but they who wait for the Lord shall renew their strength;
they shall mount up with wings like eagles;
they shall run and not be weary;
they shall walk and not faint. (Isaiah 40:30, ESV)

can you imagine Eagle Wingèd flight?
flying high without ever tiring out
can you picture joy all day and all night?
except: No Night! for Heaven is without!

and better yet, think of this if you please:
can you fathom life without any pain?
not just severe wounds or pain of disease
but bumps and bruises won’t be felt again!

but as grand your imaginings are
as fantastic as your mind’s eye might see
it won’t match the reality by far
so much greater than that Heaven will be

The very best thing, though, about that place
is that we’ll see our Savior’s lovely face


“Your doom’s declared! You have just forty days!”
the prophet spits his words with wrathful glee
with vitriolic hate in ev’ry phrase
he calls down curses on the enemy

But then the King of Ninevah decrees:
“Come! All my people weep and fast and pray
for maybe if the God of Jonah sees
He’ll grant us grace and turn his wrath away.”

“Too Late!” the prophet shrieks, “your fate is sealed!”
but God in Heaven has a different plan:
While there is breath, it’s not too late to yield
So Jonah sulks that God’s withheld his hand

The love of God he helped that city find
how was it then, he was, himself, so blind?


almost everyone knows the story of Jonah in the belly of the fish…but that was not the end of the story. My sonnet speaks of what happened a little while later. (Based on Jonah Chapter 3 and the first part of Chapter 4)

Jonah 3:1-5 and 10 is one of the readings for this coming week in the Revised Common Lectionary…and at my church this past Sunday, we discussed the phrase “speak the truth in love”. These influences made me think about how Jonah might have spoken the truth…but love was the last thing on his mind. How much better for Jonah this story might have been different if he had spoken with compassion, grace, and love!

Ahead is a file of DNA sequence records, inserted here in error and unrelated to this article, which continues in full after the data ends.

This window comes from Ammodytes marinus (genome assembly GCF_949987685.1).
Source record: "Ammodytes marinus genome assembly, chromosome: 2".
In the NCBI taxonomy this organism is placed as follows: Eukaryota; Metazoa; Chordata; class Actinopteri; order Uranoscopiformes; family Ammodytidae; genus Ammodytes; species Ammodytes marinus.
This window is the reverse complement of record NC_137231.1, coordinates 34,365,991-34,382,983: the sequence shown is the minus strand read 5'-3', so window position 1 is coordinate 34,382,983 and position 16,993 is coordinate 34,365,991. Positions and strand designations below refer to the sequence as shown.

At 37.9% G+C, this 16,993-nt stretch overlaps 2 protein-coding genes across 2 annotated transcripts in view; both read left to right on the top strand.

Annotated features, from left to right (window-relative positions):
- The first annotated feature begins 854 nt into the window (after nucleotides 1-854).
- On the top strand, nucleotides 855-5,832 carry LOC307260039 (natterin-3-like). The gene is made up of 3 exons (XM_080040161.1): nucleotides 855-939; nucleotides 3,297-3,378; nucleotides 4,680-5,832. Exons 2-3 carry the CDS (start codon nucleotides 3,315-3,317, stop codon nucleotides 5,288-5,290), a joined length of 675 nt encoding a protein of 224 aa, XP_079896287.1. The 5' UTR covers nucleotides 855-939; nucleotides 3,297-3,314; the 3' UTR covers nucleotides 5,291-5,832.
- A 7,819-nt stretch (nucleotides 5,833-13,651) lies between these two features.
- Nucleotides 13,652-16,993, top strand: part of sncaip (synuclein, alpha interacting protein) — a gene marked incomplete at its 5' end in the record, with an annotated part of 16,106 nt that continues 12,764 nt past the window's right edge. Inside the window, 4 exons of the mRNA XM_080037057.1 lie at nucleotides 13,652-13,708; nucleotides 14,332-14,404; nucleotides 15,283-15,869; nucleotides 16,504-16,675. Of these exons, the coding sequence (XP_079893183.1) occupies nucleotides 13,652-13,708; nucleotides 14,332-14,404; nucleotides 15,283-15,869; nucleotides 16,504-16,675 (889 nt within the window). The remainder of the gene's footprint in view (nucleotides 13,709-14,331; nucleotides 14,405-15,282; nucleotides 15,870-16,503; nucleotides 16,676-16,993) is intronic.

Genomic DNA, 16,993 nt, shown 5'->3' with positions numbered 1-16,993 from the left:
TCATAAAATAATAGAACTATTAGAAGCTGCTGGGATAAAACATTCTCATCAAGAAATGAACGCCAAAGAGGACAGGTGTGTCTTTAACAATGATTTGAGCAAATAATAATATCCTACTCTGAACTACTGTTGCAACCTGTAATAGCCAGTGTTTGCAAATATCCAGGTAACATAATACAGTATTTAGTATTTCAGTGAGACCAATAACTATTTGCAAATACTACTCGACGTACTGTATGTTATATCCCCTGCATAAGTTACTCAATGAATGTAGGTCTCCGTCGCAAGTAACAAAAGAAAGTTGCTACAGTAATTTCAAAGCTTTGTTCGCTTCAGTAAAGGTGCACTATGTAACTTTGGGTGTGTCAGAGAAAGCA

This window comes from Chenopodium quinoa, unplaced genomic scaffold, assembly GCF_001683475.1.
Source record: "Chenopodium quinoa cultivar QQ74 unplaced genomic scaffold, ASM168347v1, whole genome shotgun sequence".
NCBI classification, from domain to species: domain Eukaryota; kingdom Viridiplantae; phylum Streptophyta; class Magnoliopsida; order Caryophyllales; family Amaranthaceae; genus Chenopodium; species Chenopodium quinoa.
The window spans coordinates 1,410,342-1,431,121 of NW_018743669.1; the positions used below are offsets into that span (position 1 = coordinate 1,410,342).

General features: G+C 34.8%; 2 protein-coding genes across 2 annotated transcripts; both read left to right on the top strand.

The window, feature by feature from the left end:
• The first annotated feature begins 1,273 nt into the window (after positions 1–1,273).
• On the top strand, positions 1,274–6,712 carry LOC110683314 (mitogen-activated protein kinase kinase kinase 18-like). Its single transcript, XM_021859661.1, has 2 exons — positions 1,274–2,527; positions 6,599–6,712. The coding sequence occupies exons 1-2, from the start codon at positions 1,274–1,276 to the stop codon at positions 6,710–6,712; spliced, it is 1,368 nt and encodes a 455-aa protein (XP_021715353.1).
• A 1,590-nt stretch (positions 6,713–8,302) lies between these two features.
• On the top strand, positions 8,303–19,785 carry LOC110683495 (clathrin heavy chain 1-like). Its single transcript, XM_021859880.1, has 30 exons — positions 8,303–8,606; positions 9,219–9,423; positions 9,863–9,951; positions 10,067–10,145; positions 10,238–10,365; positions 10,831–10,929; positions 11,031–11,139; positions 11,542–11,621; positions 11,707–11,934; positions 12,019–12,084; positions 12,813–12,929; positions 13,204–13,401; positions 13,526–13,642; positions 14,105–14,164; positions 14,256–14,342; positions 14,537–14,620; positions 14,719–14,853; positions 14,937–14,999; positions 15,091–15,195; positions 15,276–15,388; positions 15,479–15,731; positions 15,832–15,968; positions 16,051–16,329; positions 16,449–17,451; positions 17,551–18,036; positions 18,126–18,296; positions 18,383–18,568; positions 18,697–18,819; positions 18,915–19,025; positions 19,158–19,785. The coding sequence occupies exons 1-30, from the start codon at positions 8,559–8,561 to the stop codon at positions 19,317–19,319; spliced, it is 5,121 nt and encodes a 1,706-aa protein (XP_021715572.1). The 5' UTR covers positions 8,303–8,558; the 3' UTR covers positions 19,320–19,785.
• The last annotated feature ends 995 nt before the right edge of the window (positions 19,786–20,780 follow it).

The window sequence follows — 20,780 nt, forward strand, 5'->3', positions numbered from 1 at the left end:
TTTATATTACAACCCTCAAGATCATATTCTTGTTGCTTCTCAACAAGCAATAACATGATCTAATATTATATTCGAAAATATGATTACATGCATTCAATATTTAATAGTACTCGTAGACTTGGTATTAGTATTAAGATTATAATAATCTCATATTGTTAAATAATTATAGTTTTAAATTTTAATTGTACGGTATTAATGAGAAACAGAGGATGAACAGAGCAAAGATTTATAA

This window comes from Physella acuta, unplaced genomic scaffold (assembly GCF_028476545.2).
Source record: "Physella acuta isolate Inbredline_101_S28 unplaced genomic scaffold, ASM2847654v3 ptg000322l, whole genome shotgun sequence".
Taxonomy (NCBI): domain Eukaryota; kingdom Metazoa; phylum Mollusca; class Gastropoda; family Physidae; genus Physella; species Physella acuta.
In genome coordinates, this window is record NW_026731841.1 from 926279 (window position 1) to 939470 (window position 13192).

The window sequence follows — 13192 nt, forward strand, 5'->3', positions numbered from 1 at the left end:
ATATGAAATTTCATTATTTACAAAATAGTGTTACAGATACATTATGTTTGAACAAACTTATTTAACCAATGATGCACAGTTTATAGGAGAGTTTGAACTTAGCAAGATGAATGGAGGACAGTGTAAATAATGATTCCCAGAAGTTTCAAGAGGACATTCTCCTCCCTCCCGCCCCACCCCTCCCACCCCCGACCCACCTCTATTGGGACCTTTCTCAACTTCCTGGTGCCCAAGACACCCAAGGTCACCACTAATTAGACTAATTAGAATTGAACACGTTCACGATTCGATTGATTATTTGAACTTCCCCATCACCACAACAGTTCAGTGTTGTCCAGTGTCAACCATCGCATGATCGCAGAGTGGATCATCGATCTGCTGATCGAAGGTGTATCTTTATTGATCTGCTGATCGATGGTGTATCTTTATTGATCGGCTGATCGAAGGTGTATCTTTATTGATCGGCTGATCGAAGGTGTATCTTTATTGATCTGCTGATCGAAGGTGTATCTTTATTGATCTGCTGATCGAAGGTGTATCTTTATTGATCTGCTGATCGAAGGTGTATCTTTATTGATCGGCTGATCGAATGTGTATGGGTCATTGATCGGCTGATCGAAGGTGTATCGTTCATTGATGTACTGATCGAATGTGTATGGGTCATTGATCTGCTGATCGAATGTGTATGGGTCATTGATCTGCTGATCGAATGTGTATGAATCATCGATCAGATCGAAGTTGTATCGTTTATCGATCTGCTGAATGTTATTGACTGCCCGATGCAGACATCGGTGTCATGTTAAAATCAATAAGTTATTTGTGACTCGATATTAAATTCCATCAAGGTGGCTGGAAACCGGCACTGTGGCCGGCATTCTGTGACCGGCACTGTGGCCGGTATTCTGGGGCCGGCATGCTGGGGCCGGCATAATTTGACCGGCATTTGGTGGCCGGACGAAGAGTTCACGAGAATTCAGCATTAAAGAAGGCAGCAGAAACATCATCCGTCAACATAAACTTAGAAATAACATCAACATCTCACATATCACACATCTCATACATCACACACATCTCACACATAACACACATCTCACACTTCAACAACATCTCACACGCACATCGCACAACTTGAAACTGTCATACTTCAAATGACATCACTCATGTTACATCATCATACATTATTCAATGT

NaPoWriMo Day 17: Heaven’s Dew

the thirsty soil’s in need of heaven’s dew
we trust that rain will come in time, before
it’s baked too hard for water to seep through

with wind comes dust that blows in through the door
and leaves within my mouth a bitter taste
we trust that rain will come in time, before

the growing season’s come to utter waste
the thought of that, it fills me with despair
and leaves within my mouth a bitter taste

this lack of rain seems somewhat to compare
with soul drought as my Bible sits unread
the thought of that, it fills me with despair

I want God in my heart, not just my head
but I hear silence, causing me to fear
that for too long my Bible’s sat unread

Oh God I hope again you will draw near
but I hear silence, causing me to fear
this thirsty soul in need of Heaven’s dew
is baked too hard your waters to seep through


As a Christian, it is important to spend time with God in prayer, and through the reading of the Bible. I must confess that, as of late, I have been letting this practice slip. I desire to get back to spending time with God, but it seems that I always find some sort of excuse to “put it off for another day”. Like any good practice, the longer one ignores it, the harder it is to get back into it, and the easier it is to find other…and less worthwhile things.

Form: terzanelle…or at least close. I broke the rules in a couple of places.


well manicured path
promising riches and fame-
a lonely goat trail

a lonely goat trail
heartache and pain with each step-
yielding untold wealth

a lifetime wasted
destruction and misery-
well manicured path


This is my haiku version of Matthew 7:13-14 – Enter through the narrow gate. For wide is the gate and broad is the road that leads to destruction, and many enter through it.  But small is the gate and narrow the road that leads to life, and only a few find it.


Linked to Carpe Diem